It wasn't too long ago that Apple Inc. was out of favor on Wall Street, the stock languishing, the outlook nebulous, the bears drooling at the raise-'em-up-tear-'em-down prospects of one of the most compelling companies in all of technology.
Naysayers, shorts, and PC fanatics (are there any?) couldn't wait to dissect doomsday scenarios ready to take this company down.
And while that was a mere few months ago, it's actually eons ago in Wall Street time. Today, Merrill Lynch raises its target from $186 to $215, Goldman Sachs adds Apple to its conviction list of best stocks with loads of positive things to say about the iPhone, comparing it to Motorola's RAZR and the way that handset dominated the industry and transformed that company -- if only briefly -- into the most influential member of the wireless world.
Heady stuff for an upstart company new to the cell phone world. But for Apple, and consumers, iPhone is lots more than merely a smart phone. As Apple has said from the beginning, iPhone is a platform.
And as some savvy pundits and analysts have suggested, iPhone is Apple's next chapter. Not just another device. But the Third Coming after Mac and the iPod. And that's significant because it positions iPhone as not just a competitor in the world of cell phones; it's also a competitor to laptop computers, desktop computers, mobile gaming devices like Sony's Playstation Portable and Nintendo's DS. Maybe not all at once, and maybe not right away, but eventually.
I think about it this way: since I got my BlackBerry, I no longer use my laptop. I email from it, I write scripts on it, I surf the web, rudimentary as it is and frustrating as it can be on AT&T's slow Edge network, I play games on it, and it gives me just about everything I need when I'm on the go. As a business user, it's fine. The iPhone, as it gains market acceptance, adds new features, goes 3G, and dips into the enterprise, offers enormous opportunity for Apple across a number of different markets. A kind of digital Trojan horse that penetrates the business market and then opens the eyes of IT managers who may be more amenable to buying other Apple products when they otherwise wouldn't want to. Again, think "platform," and not just another device. (Yes, I still use a BlackBerry, mostly because of the keyboard. I can't get myself used to the iPhone keyboard. Maybe the new version will feature some kind of haptics response that makes me more comfortable with it. Oh well.)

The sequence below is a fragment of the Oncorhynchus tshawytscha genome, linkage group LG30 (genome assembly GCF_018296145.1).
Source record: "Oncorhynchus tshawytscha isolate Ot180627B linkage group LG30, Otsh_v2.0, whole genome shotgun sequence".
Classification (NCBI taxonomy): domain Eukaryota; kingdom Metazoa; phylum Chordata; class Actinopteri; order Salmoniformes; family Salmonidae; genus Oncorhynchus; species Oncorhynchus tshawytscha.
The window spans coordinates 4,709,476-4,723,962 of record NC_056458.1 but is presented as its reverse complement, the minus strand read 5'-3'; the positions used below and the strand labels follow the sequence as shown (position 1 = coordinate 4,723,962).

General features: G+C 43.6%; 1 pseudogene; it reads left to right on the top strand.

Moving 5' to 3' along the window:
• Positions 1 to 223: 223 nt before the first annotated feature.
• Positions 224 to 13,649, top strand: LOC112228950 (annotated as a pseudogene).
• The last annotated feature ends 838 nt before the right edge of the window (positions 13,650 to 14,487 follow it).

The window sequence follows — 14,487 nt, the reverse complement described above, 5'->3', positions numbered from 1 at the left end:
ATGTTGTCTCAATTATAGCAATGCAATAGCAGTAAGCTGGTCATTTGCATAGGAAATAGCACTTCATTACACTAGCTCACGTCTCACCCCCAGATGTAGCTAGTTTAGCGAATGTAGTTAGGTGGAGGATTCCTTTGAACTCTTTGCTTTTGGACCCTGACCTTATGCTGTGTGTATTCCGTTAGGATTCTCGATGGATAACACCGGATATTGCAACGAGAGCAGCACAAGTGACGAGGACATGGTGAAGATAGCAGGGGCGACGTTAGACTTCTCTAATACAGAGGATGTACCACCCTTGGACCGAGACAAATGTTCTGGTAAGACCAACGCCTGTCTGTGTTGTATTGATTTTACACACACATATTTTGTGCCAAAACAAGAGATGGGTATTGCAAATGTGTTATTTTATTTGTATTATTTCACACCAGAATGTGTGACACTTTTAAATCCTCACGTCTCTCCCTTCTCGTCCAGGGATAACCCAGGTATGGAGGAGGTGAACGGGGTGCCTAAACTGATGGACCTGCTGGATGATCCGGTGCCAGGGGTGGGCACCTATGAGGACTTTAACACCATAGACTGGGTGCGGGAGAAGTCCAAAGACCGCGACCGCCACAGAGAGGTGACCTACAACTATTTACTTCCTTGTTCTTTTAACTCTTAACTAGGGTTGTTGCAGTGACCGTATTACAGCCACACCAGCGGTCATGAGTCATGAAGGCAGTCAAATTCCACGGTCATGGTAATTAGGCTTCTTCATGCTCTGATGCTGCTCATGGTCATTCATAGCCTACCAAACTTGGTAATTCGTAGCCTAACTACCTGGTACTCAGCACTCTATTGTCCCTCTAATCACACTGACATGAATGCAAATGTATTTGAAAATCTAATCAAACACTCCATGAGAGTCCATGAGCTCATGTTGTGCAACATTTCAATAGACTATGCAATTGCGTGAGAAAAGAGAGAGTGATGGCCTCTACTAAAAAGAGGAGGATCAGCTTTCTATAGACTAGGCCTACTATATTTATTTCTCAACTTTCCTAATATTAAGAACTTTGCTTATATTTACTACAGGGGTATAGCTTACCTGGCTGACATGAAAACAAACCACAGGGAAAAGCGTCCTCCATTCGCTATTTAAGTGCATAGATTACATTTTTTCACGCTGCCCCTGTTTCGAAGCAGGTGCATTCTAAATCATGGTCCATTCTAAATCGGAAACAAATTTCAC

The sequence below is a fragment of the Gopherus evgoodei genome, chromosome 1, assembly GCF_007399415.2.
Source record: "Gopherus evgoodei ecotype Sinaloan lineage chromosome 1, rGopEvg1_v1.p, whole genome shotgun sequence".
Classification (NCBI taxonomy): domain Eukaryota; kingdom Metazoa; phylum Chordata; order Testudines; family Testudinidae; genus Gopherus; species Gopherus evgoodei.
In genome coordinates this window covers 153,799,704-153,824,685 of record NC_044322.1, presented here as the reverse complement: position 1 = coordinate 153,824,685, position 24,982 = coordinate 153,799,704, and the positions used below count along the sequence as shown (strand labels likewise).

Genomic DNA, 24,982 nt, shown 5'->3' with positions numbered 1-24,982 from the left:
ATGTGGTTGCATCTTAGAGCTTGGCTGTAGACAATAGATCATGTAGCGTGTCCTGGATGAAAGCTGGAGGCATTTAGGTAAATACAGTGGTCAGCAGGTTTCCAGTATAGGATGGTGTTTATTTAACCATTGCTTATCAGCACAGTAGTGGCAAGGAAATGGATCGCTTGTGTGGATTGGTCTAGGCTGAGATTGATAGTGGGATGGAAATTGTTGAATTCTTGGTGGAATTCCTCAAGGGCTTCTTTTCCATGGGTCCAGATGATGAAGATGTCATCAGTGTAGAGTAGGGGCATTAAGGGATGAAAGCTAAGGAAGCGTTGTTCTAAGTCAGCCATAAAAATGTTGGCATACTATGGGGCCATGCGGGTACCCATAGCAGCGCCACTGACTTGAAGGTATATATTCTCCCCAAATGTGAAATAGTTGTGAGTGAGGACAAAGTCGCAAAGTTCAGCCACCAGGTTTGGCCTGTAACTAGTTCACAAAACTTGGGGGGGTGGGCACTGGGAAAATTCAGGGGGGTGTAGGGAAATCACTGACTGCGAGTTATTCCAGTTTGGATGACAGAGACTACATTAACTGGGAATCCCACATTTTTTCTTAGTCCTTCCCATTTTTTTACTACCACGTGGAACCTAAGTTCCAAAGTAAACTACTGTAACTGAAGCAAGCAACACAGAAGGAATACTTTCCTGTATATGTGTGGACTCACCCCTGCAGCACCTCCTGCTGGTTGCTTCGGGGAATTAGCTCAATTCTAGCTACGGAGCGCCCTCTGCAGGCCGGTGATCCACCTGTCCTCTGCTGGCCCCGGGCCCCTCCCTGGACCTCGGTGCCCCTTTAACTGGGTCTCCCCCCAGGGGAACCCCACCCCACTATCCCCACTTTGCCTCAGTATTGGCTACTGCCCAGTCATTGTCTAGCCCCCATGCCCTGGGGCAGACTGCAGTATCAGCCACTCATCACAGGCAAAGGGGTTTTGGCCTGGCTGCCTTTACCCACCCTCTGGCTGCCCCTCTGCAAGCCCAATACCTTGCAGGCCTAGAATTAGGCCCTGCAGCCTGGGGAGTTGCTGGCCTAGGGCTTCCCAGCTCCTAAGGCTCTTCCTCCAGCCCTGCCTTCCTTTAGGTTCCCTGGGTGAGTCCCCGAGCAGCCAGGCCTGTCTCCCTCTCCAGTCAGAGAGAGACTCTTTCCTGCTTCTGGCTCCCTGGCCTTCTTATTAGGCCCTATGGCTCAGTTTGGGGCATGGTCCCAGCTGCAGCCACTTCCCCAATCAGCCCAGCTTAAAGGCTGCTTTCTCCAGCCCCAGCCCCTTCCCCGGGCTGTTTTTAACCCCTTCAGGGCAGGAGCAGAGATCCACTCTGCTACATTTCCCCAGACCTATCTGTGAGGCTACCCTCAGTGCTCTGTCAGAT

I'm not telling you anything you don't already know. All of this is the backdrop to the latest stock upgrades and Apple's improving stature on Wall Street. I'm pointing out all of this because as I have said over and over again, Apple is not a stock to trade. It's a stock in which to invest. And not for a week or month or year. This is a long-term opportunity, but because of its volatility, investors are tempted to try to play it, or time it. I wouldn't bother. Just look at Apple's trading chart for this week alone! Wow!
I've gone back and looked at so many analyst reports from so many firms: one week, worried about Mac sales; another week concerned about overly optimistic iPhone sales; one week worried about iPod saturating the market; another week concerned that component prices may hurt, or help margins. Which speaks to my point precisely. There's always going to be issues, always something, that raises concerns and lowers Apple's share price. Focus on the fundamentals, think long term, understand the trends, and look for opportunities.
I can't see a company better positioned in so many different categories, executing in all of them, than Apple.
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